Herpes is another virus for which we have no cure. Genital herpes can be caused by one of two viruses, the herpes simplex viruses type 1 (HSV-1) or type 2 (HSV-2). Most cases of genital herpes, however, are caused by the herpes simplex virus type 2 (HSV-2). The symptoms of herpes are sporadic. Many individuals have minimal symptoms in the form of blisters around the genitals and rectum that can disappear and then reoccur months later. The blisters may break. If the blister breaks it leaves behind an "ulcer" or sore that can take two to four weeks to heal. One out five people in the United States has genital herpes. Herpes spread through direct sexual or intimate contact with an individual who has herpes. The individual need not have a sore or open wound for the herpes virus to spread. Sexual and intimate contact includes any contact in which bodily fluids may be exchanged including kissing, vaginal intercourse, anal intercourse, and oral sex. Genital herpes can cause reoccurring sores, pain, and suppression of the immune system. Genital herpes may be fatal in infants so particular caution must be taken when pregnant and diagnosed with genital herpes. Furthermore, since genital herpes suppresses the immune system, it makes the individual more susceptible to HIV. A physician can diagnose genital herpes through visual inspection of a sore and/or through lab diagnosis. Although there is no cure for herpes, there are a number of medications that will help minimize the symptoms and reduce the frequency of outbreaks. Furthermore, there is "suppressive therapy" which can help to reduce the likelihood of passing the disease to a sexual partner.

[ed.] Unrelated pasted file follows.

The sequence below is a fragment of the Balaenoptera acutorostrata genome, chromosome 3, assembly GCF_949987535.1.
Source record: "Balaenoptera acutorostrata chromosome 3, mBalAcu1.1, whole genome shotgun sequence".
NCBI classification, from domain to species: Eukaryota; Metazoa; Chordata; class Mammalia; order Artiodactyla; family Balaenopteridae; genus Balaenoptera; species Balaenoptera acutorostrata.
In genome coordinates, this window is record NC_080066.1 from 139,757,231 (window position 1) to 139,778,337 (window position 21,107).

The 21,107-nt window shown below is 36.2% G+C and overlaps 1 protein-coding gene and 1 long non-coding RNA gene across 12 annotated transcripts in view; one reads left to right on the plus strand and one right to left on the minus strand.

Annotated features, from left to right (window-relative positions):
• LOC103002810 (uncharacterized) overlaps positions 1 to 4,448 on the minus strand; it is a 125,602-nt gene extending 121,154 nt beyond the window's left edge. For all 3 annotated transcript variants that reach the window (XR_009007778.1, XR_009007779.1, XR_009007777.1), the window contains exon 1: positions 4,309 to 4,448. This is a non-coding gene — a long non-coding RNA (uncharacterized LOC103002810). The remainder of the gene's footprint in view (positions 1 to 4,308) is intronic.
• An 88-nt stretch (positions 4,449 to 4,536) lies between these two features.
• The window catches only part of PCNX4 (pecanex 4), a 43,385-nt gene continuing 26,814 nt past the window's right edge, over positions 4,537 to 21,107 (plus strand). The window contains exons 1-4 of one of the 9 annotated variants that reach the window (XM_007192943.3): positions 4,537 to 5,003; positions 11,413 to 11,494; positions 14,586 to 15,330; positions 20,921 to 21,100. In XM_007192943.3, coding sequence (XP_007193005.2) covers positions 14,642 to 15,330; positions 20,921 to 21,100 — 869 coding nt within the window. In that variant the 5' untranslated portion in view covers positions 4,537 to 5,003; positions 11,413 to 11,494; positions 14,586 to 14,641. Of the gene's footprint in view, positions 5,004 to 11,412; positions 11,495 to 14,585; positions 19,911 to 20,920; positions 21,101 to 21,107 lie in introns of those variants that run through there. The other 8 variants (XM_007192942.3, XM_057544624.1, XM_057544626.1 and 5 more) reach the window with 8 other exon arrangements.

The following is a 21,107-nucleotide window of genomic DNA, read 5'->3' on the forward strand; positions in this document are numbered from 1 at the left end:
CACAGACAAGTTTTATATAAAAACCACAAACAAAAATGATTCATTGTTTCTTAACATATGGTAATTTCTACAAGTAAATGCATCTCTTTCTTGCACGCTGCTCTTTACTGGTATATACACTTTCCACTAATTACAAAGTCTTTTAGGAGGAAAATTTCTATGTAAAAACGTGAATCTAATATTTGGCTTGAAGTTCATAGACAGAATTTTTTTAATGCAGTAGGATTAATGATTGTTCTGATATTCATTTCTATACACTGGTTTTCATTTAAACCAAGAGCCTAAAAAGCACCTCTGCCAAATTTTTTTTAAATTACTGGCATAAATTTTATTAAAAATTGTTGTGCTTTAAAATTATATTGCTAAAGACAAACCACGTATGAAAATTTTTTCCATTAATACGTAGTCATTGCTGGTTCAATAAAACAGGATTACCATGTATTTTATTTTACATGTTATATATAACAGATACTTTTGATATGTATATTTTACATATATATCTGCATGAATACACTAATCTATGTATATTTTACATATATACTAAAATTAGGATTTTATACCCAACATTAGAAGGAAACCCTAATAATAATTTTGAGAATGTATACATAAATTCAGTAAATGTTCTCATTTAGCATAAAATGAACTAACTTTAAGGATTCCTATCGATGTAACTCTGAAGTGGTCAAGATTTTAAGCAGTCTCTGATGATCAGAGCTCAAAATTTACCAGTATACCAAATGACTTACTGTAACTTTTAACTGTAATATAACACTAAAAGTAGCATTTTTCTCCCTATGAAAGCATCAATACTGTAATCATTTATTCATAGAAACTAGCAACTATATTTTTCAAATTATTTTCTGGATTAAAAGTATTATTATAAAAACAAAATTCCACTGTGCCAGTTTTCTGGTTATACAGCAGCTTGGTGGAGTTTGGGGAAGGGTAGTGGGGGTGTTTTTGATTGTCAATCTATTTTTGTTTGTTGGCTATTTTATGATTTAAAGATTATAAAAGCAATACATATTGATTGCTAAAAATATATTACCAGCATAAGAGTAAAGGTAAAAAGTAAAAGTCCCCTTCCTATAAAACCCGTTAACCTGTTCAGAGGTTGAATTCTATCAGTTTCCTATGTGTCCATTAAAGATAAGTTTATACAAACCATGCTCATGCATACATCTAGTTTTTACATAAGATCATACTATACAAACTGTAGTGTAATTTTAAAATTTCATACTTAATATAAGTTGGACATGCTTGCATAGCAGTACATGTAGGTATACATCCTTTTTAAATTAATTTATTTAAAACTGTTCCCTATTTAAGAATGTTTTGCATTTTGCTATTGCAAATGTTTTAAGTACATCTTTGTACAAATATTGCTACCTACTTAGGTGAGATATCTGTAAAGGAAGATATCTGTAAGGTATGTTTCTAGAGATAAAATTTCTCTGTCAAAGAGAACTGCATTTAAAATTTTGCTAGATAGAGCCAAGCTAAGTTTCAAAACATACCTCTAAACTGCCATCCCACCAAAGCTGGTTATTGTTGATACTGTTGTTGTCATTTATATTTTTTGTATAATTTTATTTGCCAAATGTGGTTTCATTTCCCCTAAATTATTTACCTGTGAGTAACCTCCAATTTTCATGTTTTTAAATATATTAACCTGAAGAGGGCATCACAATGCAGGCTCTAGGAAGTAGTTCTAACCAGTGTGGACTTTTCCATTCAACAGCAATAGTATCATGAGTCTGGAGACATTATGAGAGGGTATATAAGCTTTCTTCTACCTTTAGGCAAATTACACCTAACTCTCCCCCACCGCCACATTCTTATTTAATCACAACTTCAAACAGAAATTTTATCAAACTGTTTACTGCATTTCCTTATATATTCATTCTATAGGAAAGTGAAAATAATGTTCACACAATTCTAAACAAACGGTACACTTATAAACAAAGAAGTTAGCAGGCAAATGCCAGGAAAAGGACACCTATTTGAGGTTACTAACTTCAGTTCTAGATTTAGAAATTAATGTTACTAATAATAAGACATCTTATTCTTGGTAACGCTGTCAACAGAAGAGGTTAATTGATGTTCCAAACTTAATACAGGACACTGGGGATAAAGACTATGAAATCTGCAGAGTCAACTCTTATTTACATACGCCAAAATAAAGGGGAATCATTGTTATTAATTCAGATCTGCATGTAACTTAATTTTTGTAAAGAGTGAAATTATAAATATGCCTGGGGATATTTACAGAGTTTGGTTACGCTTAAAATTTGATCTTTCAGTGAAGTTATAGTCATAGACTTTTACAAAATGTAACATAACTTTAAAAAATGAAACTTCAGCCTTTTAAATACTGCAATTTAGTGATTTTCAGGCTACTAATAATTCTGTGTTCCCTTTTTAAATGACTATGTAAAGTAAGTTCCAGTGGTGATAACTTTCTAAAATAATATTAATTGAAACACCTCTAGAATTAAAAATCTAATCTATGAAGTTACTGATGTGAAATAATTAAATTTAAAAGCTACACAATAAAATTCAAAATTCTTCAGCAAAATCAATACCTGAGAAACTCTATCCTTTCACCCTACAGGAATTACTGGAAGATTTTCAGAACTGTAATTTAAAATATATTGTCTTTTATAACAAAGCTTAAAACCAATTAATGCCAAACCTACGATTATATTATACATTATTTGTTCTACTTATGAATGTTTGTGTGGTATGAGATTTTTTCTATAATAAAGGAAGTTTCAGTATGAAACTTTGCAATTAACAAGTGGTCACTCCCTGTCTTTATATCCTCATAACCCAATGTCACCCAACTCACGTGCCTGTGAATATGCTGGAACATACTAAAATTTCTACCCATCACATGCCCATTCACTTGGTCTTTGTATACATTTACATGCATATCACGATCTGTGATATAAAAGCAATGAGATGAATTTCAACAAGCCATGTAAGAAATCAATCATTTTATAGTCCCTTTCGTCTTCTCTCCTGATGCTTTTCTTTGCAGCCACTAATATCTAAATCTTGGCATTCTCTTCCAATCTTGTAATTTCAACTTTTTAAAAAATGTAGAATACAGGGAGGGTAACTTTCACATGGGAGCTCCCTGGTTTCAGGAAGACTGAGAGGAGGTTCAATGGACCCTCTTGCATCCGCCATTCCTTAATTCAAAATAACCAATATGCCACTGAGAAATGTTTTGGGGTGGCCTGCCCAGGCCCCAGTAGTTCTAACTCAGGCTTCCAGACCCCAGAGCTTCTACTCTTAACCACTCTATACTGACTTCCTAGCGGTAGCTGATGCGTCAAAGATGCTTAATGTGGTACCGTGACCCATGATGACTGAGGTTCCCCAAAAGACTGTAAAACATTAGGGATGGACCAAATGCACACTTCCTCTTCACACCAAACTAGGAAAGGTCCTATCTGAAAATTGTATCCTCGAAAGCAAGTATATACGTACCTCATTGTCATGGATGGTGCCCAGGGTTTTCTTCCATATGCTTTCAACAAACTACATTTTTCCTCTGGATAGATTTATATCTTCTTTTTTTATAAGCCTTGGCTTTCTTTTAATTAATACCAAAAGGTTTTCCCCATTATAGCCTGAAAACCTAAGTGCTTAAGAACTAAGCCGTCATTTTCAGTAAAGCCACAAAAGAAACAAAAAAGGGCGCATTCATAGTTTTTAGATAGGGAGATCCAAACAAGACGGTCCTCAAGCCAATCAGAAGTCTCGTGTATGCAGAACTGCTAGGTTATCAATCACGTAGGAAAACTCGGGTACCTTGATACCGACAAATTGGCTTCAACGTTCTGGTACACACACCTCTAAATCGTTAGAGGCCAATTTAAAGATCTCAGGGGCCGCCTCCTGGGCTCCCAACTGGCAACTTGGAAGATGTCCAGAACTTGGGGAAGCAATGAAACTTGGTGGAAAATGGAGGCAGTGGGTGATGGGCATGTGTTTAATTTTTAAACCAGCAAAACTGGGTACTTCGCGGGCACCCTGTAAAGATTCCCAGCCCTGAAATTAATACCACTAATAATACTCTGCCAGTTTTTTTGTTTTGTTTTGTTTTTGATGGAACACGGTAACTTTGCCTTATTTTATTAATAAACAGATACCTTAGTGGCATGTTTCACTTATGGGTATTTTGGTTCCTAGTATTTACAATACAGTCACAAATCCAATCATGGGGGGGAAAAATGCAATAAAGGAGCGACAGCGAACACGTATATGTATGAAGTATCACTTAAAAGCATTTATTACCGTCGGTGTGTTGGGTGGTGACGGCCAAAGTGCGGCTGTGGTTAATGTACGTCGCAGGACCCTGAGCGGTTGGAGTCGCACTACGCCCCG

So what exactly are these risky sexual behaviors? It's actually very simple. Minimize the number of partners with whom you have oral, vaginal, or anal intercourse and ALWAYS use protection - condoms are the most effective. Remember oral sex puts you at risk for STDs too! Many people ignore these risks. Also remember that if you choose to take the birth control pill this will reduce your likelihood of pregnancy, but it does not protect against sexually transmitted diseases.

3. The Revolving Door - A Physician's Reality

You are a primary care physician. One day, a long-time patient of yours, Ms. S who is 18 years old comes in complaining of a vaginal discharge. After examining and testing the discharge, you determine that she has the STD chlamydia and treat her with a course of antibiotics.